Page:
A: 9th and 10th graders may enroll in CIHSPs. Other high school students must be juniors or seniors to enroll in CT or CTE pathways.

Q: Are students who attend a high school outside of North Carolina—but are NC residents—allowed to participate in the CCP program?

A: High school 11th and 12th graders that reside in North Carolina are eligible to enroll in one of the CCP pathways.

Q: Are high school students allowed to take community college courses (especially online courses) outside of the geographic area that their local community college serves?

A: Yes. However, colleges are encouraged to identify distance learning or instructional service agreement opportunities to provide courses that students need.

Q: Students who are under 18 years old and are not a high school graduate can’t enroll unless a part of CCP. Does this eliminate our ability to serve early high school graduates (i.e. those who graduate in January after the spring semester begins)? Or, can they enroll under CCP provisions since they are still in high school when the course begins?

A: High school seniors that have not graduated from high school as of the first day of the college’s spring semester are eligible to participate in the CCP program provided that all other eligibility requirements for the pathway have been met.

Q: Are students allowed to register early even though they might not yet be in the 11th grade? (i.e., can a 10th grade student who is showing progress towards high school graduation register during the early fall registration period in March/April of their 10th grade year?)

A: Students may register for classes while they are in the 10th grade to accommodate their high school registration process. However, the high school must certify that the students are college ready prior to enrolling in the college pathway.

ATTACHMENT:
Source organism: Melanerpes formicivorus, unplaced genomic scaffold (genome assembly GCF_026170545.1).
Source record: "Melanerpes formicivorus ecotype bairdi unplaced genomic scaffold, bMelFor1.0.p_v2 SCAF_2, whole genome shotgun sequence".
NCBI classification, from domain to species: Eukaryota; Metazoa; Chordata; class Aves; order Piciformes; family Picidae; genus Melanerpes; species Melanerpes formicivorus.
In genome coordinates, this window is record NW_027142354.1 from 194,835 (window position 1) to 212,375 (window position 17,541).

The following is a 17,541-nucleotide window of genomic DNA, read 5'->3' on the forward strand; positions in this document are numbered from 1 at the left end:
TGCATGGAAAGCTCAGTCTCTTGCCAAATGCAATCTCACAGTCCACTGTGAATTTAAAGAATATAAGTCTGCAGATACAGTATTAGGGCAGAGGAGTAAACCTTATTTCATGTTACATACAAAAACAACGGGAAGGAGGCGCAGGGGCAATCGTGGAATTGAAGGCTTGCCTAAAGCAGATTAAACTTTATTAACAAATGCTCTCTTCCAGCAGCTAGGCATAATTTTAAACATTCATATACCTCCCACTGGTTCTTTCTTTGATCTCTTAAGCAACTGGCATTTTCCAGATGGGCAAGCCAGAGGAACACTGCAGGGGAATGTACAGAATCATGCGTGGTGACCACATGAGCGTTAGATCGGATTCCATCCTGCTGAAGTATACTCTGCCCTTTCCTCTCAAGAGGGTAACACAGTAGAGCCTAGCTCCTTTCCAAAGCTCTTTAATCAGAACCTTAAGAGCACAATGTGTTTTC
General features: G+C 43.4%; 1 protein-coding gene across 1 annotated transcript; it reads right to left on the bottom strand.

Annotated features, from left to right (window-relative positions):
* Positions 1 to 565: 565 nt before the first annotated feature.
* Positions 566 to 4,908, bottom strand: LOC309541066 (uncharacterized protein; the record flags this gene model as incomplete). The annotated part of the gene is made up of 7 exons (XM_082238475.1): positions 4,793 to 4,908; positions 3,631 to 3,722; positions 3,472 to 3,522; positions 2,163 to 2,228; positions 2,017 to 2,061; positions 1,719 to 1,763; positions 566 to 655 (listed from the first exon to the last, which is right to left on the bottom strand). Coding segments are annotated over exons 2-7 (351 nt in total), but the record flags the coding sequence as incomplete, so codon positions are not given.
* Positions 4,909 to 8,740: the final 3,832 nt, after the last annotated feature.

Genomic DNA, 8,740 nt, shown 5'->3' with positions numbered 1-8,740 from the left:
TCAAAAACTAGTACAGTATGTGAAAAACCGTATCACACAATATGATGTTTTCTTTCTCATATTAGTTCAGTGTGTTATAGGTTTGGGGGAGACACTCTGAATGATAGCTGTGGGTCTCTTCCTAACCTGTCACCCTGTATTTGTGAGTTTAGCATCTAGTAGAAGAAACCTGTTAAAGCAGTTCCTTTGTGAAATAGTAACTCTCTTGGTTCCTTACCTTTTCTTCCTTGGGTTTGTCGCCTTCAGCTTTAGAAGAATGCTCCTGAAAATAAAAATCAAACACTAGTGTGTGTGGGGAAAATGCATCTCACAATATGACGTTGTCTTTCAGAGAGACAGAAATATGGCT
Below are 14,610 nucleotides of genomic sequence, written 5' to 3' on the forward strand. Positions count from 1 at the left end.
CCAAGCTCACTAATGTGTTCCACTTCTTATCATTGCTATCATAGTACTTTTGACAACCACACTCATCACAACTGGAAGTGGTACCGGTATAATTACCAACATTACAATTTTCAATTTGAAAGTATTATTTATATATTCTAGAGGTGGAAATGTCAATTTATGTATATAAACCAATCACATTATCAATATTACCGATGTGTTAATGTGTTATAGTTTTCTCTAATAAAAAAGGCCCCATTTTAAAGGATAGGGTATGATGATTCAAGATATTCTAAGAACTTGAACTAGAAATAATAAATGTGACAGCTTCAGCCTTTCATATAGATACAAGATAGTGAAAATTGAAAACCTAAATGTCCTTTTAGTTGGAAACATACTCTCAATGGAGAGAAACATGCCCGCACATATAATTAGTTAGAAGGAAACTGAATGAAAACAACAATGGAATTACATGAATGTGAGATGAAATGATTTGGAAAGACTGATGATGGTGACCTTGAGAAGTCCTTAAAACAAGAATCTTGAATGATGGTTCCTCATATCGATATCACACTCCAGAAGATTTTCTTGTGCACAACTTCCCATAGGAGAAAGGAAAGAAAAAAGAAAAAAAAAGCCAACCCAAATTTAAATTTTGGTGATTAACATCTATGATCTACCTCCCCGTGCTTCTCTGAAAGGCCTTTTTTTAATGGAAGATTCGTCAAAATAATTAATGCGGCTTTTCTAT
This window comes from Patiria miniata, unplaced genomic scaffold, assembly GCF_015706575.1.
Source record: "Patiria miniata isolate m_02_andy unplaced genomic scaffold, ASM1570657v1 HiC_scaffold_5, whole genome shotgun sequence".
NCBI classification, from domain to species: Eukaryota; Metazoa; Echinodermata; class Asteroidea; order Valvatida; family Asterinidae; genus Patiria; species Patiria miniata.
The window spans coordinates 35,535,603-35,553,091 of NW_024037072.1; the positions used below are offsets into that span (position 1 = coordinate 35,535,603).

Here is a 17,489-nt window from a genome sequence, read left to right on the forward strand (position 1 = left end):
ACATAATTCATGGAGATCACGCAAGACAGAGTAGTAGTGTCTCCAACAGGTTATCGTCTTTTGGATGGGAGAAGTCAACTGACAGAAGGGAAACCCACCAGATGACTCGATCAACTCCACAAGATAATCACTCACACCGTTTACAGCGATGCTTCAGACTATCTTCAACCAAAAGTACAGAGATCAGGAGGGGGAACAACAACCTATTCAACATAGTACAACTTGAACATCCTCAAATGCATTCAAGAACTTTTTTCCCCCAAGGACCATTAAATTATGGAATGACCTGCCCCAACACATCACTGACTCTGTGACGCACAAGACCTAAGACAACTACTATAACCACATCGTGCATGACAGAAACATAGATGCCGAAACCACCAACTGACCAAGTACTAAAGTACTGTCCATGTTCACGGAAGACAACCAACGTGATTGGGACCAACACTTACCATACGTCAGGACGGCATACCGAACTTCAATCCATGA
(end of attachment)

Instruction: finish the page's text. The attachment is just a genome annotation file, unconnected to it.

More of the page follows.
Q: CCP (CT and CTE pathways) only addresses providing college courses to high school juniors and seniors. Are there any avenues that would be available (other than Cooperative Innovative High Schools) for providing college courses for freshman or sophomores?

A: No, students who are not high school graduates or 18 years of age cannot enroll in community college courses unless they are enrolled in a CCP pathway. However, students enrolled during the fall 2011 semester may continue their enrollment in spring 2012 if they earn a grade of “C” or better in the college course(s) and meet all other course requirements.

Q: May Colleges have stricter requirements to enter one of the pathways?  For example, could we require students to place out of reading, writing, and math to enroll in the CTE Pathway?

A: No. Students that meet the high school GPA requirements and/or have the appropriate certification from their high school are eligible to participate in the program. Courses in certain CTE Certificates may have prerequisite requirements. For example, EDU has a reading prerequisite. Students must meet course prerequisites requirements before enrolling in the course.